Matthew Ledvina Advises US Expats on The Complexities of Tax Laws

It is a daunting tax to try to sit and understand the tax code of the USA, especially without the help of an expert guiding you. The tax becomes even more difficult, when you are an US expat. The confusing and complex information is hard to understand by anyone. There are finer nuances to the tax laws, which increase its complexity. In fact, the complications have increased quite a bit ever since the new tax reforms were announced. It helps to navigate through the intricacies of the tax laws if you have a basic idea about a few things.

Expats need to file US taxes if they have income

Expats will have to file US taxes when they have income or get certain special credits. Matthew Ledvina, one of the top tax advisors in the US, suggests that if the worldwide income of an US expat is more than the filing threshold, they will have to file Federal Tax Returns every year. Such incomes can include rental income, dividends, interests, and salary from non-US and US sources.

The threshold remains at $400 regardless of filing status when you are self-employed. In fact, you might need to file the taxes even if special taxes make you subject to the filing requirements. It helps to get in touch with an experienced US tax advisor to clarify the matter beforehand.

Previous returns can be amended if there’s a mistake

If you have had no help in understanding your taxes, mistakes are likely to happen. However, the good news is that you can file an amended return for that financial year using form no. 1040X, in case you failed to take all the deductions or report any part of your income.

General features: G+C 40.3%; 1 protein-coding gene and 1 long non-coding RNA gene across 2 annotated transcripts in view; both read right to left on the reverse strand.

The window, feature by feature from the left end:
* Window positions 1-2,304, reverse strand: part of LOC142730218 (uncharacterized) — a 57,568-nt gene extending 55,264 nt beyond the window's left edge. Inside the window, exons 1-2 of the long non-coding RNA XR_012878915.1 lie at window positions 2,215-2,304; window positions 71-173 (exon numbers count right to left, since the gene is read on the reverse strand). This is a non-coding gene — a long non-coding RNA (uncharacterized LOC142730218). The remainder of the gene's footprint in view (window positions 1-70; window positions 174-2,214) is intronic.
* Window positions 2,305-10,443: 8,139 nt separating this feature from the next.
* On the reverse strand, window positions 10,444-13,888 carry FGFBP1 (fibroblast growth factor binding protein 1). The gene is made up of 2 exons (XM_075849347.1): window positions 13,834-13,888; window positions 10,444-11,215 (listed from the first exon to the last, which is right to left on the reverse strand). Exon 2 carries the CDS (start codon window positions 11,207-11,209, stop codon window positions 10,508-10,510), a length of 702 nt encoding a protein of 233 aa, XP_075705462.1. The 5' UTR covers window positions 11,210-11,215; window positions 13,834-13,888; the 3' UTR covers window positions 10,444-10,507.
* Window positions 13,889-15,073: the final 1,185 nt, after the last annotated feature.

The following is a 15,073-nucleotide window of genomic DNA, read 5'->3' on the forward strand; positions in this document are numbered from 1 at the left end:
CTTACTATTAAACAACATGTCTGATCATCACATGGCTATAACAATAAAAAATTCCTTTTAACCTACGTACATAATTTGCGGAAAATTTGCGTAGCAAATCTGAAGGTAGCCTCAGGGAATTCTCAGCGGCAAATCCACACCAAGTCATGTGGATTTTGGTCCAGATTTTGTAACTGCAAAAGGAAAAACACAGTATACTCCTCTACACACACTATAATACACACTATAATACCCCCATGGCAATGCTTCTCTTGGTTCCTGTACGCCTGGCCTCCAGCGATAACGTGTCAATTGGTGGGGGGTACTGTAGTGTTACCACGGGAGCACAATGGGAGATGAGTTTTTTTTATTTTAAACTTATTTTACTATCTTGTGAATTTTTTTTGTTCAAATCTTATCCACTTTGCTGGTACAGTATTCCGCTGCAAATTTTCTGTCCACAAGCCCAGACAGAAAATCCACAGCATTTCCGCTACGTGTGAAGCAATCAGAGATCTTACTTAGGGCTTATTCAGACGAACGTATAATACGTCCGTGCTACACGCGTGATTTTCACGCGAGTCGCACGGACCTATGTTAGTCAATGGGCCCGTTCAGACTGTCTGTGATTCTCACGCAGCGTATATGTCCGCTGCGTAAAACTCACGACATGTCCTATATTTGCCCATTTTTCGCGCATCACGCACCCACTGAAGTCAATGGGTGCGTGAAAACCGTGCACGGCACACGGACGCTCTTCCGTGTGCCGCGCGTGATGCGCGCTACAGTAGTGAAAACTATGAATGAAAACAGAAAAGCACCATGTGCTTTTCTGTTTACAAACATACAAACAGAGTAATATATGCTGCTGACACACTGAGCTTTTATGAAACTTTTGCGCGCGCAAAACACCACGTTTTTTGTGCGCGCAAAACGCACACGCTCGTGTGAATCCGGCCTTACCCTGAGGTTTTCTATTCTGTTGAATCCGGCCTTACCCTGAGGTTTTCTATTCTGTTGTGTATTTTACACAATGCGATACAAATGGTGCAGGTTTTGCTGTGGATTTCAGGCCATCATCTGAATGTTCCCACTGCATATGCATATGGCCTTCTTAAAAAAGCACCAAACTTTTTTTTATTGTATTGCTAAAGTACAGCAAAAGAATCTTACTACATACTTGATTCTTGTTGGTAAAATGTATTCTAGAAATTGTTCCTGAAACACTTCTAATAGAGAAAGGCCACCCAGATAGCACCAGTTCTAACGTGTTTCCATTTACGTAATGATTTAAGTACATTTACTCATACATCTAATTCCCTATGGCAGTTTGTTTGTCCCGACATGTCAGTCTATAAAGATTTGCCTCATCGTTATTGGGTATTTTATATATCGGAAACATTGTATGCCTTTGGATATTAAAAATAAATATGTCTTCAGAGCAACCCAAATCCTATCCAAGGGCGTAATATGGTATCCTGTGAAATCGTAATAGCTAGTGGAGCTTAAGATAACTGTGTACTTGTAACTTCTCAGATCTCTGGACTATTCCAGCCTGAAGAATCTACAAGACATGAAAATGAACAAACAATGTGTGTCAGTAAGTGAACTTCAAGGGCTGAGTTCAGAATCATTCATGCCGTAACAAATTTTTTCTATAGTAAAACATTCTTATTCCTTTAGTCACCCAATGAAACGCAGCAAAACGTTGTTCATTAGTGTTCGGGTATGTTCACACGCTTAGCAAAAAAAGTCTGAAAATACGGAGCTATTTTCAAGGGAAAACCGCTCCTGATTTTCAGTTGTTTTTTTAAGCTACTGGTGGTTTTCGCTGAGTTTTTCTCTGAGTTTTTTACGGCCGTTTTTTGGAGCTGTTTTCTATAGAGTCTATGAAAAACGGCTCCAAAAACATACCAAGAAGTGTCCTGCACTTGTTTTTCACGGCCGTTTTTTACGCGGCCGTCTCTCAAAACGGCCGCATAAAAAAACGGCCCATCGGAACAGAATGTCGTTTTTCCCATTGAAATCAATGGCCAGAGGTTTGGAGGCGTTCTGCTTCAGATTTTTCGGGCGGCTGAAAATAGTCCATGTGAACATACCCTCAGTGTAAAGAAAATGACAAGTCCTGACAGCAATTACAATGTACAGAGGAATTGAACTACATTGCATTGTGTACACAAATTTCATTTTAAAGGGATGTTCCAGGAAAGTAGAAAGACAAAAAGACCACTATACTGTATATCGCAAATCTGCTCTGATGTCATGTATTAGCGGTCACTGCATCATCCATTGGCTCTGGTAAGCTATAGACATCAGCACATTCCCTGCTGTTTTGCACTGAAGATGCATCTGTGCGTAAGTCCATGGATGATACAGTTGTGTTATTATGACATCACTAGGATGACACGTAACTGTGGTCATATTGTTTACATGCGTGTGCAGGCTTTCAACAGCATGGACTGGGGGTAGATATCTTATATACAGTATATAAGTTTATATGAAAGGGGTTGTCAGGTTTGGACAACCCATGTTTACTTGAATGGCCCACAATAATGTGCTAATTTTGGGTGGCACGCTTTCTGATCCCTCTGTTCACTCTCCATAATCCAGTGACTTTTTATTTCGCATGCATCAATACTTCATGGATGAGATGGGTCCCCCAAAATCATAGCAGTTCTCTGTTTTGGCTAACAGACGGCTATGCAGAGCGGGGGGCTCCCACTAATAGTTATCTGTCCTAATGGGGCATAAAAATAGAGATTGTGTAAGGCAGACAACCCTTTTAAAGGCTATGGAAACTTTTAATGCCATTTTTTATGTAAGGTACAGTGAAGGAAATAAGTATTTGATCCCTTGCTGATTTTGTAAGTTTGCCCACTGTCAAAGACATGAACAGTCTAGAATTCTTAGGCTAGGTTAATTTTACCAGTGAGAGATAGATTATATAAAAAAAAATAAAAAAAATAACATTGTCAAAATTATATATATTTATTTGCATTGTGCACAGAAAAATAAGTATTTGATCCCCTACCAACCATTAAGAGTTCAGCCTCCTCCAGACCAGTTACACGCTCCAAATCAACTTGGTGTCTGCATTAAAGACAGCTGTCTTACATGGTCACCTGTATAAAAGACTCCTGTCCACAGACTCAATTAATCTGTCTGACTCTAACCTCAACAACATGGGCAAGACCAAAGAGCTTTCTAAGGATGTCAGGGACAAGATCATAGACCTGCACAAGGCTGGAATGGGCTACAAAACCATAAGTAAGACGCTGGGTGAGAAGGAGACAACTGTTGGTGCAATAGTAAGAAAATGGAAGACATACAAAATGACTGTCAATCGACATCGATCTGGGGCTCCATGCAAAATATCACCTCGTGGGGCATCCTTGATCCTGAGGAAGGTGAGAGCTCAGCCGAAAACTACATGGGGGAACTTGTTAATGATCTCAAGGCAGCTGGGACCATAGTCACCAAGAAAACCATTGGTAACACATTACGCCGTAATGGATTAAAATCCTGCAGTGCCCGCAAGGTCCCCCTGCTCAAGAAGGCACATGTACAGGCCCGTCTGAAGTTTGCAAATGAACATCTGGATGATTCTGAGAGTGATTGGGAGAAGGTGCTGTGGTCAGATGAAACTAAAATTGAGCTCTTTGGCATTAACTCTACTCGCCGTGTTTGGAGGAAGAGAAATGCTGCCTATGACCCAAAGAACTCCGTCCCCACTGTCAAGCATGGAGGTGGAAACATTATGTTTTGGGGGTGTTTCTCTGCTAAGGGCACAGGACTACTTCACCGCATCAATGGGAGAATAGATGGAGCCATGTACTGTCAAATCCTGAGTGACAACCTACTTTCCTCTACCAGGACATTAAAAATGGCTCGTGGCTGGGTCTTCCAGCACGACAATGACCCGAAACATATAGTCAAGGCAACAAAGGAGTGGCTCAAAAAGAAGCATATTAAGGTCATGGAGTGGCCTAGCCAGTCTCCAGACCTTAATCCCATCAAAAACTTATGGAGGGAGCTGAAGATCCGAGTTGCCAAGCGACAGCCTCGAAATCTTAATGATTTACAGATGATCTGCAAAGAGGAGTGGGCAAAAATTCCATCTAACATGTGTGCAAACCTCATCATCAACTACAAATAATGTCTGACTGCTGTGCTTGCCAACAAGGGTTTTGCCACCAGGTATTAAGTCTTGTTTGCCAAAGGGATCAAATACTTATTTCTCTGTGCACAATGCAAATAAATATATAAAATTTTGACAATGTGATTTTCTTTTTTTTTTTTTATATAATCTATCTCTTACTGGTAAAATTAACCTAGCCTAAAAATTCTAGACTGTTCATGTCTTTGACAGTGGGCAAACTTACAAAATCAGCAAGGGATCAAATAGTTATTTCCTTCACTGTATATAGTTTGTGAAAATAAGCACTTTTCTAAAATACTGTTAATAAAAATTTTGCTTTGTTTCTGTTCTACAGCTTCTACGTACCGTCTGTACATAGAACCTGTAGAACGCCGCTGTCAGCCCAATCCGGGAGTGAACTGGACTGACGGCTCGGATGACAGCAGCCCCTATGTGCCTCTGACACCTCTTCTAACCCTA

The penalties are less if you file for the amendment before the mistake catches the eyes of the IRS. The clock gets ticking after you file your original return, and there is a certain date within which you need to file the amended returns. So, if you have any doubts in your mind, talk to an expert tax advisor.

Lowering expat taxes through Foreign Tax Credit

Matthew Ledvina suggests the US expats to use the FTC (Foreign Tax Credit) to eliminate or offset the US tax liability. He says that you can choose this way if your income goes over the FEIE (Foreign Earned Income Exclusion) or you stay in a high-tax country.

The FTC comes with a dollar-on-dollar credit for the taxes that you pay to a foreign nation. You can elect it by filing form 1116. Many of the taxpayers have the eligibility for both the foreign earned income exclusion and foreign tax credit. But, significant tax savings can be ensured by going for the foreign tax credits over exclusion, if the taxpayer also claims child tax credits.

You can even save up on the US expat taxes, if you take the right measures for it under the competent guidance of a well-reputed tax advisor.

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